Checks for unguarded accesses to fields and methods with @GuardedBy annotations


Alternate names: GuardedByChecker

The problem

The GuardedBy analysis checks that fields or methods annotated with @GuardedBy(lock) are only accessed when the specified lock is held.



class Account {
  private int balance;

  public synchronized int getBalance() {
    return balance; // OK: implicit 'this' lock is held.

  public synchronized void withdraw(int amount) {
    setBalance(balance - amount); // OK: implicit 'this' lock is held.

  public void deposit(int amount) {
    setBalance(balance + amount); // ERROR: access to 'balance' not guarded by 'this'.

  private void setBalance(int newBalance) {
    checkState(newBalance >= 0, "Balance cannot be negative.");
    balance = newBalance; // OK: 'this' must be held by caller of 'setBalance'.

This above example uses implicit locks (via the ‘synchronized’ modifier). The analysis also supports synchronized statements and java.util.concurrent locks.

Basic Concepts

The analysis provides a way of associating members with locks. A member is a field or a method. A lock can be the implicit lock of an object, or a java.util.concurrent Lock.

An implicit lock is acquired using the built in synchronization features of the language. Adding the ‘synchronized’ modifier to an instance method causes the implicit lock of the enclosing instance to be acquired for the duration of the method. Adding the ‘synchronized’ modifier to a static method is similar, except the implicit lock of the Class object is acquired instead.

The Locks defined in java.util.concurrent are acquired with explicit lock()/unlock() methods. The use of these methods in Java should always correspond to a try/finally block, to ensure that the locks are released on all execution paths.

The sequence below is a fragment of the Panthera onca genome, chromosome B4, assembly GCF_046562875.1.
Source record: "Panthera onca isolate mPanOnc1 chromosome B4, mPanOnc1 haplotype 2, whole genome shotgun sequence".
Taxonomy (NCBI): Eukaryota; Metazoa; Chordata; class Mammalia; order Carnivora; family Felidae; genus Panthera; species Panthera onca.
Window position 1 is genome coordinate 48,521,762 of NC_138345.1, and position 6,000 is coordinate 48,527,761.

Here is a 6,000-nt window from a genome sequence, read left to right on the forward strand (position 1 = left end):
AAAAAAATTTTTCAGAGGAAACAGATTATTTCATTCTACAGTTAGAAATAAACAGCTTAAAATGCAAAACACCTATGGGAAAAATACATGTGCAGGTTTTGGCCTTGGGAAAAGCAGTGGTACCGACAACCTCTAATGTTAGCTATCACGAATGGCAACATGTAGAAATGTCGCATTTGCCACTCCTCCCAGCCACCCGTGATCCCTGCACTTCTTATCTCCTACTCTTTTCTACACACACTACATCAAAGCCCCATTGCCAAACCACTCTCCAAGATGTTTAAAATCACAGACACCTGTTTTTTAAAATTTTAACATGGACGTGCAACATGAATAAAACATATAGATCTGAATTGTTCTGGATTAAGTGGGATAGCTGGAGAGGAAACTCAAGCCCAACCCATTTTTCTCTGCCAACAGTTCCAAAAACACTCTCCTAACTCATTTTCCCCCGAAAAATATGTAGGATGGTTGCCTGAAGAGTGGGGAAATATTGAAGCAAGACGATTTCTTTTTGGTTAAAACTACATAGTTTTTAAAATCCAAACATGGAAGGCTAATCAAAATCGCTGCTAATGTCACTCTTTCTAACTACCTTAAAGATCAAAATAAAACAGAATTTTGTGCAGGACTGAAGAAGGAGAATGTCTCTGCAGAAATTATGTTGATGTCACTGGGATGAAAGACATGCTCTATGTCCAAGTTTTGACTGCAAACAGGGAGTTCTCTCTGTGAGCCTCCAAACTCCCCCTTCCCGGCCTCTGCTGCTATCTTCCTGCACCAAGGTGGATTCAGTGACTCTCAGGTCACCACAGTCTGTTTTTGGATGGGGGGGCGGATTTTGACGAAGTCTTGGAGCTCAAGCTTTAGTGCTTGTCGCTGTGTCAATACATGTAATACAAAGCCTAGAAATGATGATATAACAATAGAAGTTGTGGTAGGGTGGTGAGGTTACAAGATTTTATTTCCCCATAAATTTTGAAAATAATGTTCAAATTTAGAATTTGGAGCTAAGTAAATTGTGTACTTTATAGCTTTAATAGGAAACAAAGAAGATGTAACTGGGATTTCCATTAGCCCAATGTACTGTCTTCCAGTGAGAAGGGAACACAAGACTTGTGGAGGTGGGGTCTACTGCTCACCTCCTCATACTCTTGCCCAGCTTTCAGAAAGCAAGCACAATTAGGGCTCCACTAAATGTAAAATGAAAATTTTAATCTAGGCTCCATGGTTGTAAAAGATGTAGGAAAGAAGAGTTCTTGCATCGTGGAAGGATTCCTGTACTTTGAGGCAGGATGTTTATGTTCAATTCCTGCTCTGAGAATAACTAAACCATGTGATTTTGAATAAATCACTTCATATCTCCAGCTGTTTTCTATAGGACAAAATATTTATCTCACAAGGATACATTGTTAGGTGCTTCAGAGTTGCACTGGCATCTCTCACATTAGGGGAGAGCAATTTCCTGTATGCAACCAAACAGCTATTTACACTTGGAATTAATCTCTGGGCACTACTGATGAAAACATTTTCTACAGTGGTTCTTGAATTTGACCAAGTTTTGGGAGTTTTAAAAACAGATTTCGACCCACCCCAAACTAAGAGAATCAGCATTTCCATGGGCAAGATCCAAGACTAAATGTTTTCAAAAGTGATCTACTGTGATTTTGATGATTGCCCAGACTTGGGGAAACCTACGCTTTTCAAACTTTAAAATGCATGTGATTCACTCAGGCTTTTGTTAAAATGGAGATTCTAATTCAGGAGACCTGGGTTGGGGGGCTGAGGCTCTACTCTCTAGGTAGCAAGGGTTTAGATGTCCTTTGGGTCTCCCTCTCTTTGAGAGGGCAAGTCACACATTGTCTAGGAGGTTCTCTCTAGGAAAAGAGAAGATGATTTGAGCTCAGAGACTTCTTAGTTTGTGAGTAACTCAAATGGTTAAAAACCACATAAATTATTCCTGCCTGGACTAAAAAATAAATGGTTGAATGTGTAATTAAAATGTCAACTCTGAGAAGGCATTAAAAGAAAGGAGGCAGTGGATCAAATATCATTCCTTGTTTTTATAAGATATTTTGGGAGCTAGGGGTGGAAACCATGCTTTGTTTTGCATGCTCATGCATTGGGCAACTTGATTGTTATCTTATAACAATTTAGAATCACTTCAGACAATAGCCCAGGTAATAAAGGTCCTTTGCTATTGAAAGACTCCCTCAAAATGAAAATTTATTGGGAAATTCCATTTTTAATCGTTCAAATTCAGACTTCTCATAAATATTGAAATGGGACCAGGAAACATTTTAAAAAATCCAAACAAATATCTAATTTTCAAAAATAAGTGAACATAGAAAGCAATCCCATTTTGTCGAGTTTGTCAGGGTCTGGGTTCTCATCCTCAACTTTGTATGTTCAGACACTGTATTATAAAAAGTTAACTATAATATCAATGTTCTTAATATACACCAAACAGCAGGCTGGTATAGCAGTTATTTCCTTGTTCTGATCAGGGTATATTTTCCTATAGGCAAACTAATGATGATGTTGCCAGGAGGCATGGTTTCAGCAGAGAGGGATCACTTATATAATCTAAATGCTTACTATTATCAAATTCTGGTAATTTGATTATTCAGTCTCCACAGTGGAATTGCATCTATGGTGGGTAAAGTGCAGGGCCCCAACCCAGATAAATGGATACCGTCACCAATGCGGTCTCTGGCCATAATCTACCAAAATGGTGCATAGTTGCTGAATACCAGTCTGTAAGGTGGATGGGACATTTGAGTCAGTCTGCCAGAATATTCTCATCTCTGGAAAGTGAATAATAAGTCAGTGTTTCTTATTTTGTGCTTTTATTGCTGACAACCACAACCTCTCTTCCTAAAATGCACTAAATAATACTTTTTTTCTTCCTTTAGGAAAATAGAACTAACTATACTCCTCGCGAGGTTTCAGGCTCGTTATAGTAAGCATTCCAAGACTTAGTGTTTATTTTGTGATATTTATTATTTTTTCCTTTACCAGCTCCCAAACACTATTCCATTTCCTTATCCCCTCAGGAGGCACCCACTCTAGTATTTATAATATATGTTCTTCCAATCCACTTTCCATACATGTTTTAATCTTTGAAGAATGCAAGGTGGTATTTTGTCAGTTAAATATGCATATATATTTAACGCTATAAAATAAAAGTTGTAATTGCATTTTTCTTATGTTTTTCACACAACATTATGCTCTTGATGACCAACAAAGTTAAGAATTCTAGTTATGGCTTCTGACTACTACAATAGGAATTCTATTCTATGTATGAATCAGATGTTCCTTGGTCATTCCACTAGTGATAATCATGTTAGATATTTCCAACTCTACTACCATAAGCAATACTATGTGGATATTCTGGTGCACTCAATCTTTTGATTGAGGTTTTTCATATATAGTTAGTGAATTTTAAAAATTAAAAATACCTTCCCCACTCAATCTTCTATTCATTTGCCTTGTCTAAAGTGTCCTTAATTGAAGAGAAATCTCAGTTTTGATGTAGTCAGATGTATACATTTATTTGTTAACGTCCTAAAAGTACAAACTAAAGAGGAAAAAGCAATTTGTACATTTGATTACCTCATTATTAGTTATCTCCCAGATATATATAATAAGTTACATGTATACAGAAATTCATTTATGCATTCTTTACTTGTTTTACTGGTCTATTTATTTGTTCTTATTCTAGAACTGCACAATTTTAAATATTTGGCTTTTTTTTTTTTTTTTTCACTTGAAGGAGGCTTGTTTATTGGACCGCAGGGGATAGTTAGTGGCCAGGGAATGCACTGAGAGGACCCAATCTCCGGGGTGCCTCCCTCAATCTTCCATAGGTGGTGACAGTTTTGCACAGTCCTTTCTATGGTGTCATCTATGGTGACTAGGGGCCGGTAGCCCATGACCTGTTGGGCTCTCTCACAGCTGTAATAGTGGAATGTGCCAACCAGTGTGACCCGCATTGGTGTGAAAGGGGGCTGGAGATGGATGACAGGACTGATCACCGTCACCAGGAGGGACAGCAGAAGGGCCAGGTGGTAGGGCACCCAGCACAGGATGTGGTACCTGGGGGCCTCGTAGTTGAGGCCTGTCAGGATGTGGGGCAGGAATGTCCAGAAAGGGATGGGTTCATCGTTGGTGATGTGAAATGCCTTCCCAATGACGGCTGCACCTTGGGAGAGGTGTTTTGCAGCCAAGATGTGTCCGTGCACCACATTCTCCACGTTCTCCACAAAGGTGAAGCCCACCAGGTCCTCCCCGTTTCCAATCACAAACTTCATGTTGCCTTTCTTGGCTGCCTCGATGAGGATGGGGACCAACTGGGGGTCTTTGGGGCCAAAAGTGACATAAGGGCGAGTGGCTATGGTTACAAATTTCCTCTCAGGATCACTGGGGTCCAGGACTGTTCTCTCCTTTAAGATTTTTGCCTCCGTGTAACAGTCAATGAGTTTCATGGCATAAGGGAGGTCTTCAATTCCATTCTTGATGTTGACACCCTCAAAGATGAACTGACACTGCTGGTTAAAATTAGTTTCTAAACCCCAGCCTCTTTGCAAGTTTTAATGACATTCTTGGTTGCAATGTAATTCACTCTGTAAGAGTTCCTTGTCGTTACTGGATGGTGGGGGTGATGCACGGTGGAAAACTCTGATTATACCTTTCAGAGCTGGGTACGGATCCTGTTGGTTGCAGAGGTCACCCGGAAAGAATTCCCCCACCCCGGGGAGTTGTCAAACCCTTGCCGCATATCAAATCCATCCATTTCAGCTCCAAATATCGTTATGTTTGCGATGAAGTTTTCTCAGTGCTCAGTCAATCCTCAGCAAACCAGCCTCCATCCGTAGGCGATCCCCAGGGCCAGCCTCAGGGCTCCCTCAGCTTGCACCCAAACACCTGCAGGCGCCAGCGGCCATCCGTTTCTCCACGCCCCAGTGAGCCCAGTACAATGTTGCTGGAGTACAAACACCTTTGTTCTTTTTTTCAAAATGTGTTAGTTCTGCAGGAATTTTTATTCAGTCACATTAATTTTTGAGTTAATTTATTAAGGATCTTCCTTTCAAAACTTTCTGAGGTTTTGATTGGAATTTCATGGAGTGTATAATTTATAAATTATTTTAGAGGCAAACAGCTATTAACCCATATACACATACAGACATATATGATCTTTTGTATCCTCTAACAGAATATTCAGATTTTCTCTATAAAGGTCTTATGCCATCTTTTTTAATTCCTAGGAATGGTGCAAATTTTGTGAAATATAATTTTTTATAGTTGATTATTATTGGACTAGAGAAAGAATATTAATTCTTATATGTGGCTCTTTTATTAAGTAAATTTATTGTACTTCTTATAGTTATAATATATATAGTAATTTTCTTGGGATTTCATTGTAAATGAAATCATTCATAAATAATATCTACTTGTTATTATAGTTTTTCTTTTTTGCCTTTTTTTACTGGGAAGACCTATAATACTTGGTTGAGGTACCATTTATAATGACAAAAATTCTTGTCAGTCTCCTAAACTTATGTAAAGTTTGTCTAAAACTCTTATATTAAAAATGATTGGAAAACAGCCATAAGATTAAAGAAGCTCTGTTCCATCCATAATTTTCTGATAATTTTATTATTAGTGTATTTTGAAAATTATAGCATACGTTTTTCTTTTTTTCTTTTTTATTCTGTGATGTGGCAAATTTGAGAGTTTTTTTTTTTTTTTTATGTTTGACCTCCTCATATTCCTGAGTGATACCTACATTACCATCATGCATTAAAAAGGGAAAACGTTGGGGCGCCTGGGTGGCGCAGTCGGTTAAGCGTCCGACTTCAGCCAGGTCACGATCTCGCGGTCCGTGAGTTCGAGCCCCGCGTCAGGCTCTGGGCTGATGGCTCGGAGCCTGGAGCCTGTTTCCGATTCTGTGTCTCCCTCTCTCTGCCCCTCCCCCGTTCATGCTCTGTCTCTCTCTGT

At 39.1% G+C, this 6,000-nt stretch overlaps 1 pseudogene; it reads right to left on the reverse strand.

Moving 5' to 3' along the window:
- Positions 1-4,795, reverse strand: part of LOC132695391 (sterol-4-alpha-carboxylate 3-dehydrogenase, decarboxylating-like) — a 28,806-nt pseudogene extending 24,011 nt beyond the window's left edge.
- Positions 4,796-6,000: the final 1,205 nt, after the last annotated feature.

Lock expression syntax

The following syntax can be used to describe a lock:

this The implicit object lock of the enclosing class.
ClassName.this The implicit object lock of the enclosing class specified by ClassName. (For inner classes, the ClassName.this designation allows you to specify which 'this' reference is intended.)
The final instance field specified by fieldName.
The instance method specified by methodName(). Methods called to return locks should be deterministic.
ClassName.class The implicit lock of specified Class object.
ClassName.fieldName The static final field specified by fieldName.
ClassName.methodName() The static method specified by methodName(). Methods called to return locks should be deterministic.
itself The annotated field.



The @GuardedBy annotation is used to document that a member (a field or a method) can only be accessed when the specified lock is held.

@GuardedBy can be used with both implicit locks and java.util.concurrent Locks.

final Lock lock = new ReentrantLock();

int x;

void m() {
  x++;  // error: access of 'x' not guarded by 'lock'
  try {
    x++;  // OK: guarded by 'lock'
  } finally {

Note: there are a couple more annotations called @GuardedBy, including javax.annotation.concurrent.GuardedBy and org.checkerframework.checker.lock.qual.GuardedBy. The check recognizes those versions of the annotation, but we recommend using


Anonymous classes and lambdas need to re-acquire locks that may be held by an enclosing block. For example, consider:

class Transaction {
  int x;

  public synchronized void handle() {
    doSomething(() -> {
      x++;  // Error: access of 'x' not guarded by 'Transaction.this'

The analysis is intra-procedural, meaning it doesn’t consider the implementation of doSomething.

In general, the checker doesn’t know if doSomething immediately calls the provided lambda while the lock is still held by the enclosing method handle, for example:

private void doSomething(Runnable r) {;

… or whether the lambda could be called later after handle has released the lock, for example:

private void doSomething(Runnable r) {
  // runs `r` at some point in the future

However, the check does special-case some method calls which are known to immediately call the provided lambda or method reference.

False negatives with aliasing

class Names {
  List<String> names = new ArrayList<>();

  public void addName(String name) {
    List<String> copyOfNames;
    synchronized (this) {
      copyOfNames = names;  // OK: access of 'names' guarded by 'this'
    copyOfNames.add(name);  // should be an error: this access is not thread-safe!

The analysis does not track aliasing, so it’s possible to circumvent the safety it provides by copying references to guarded members.

In the example, the guarded field ‘names’ can be accessed via a copy even if the required lock is not held.


Suppress false positives by adding the suppression annotation @SuppressWarnings("GuardedBy") to the enclosing element.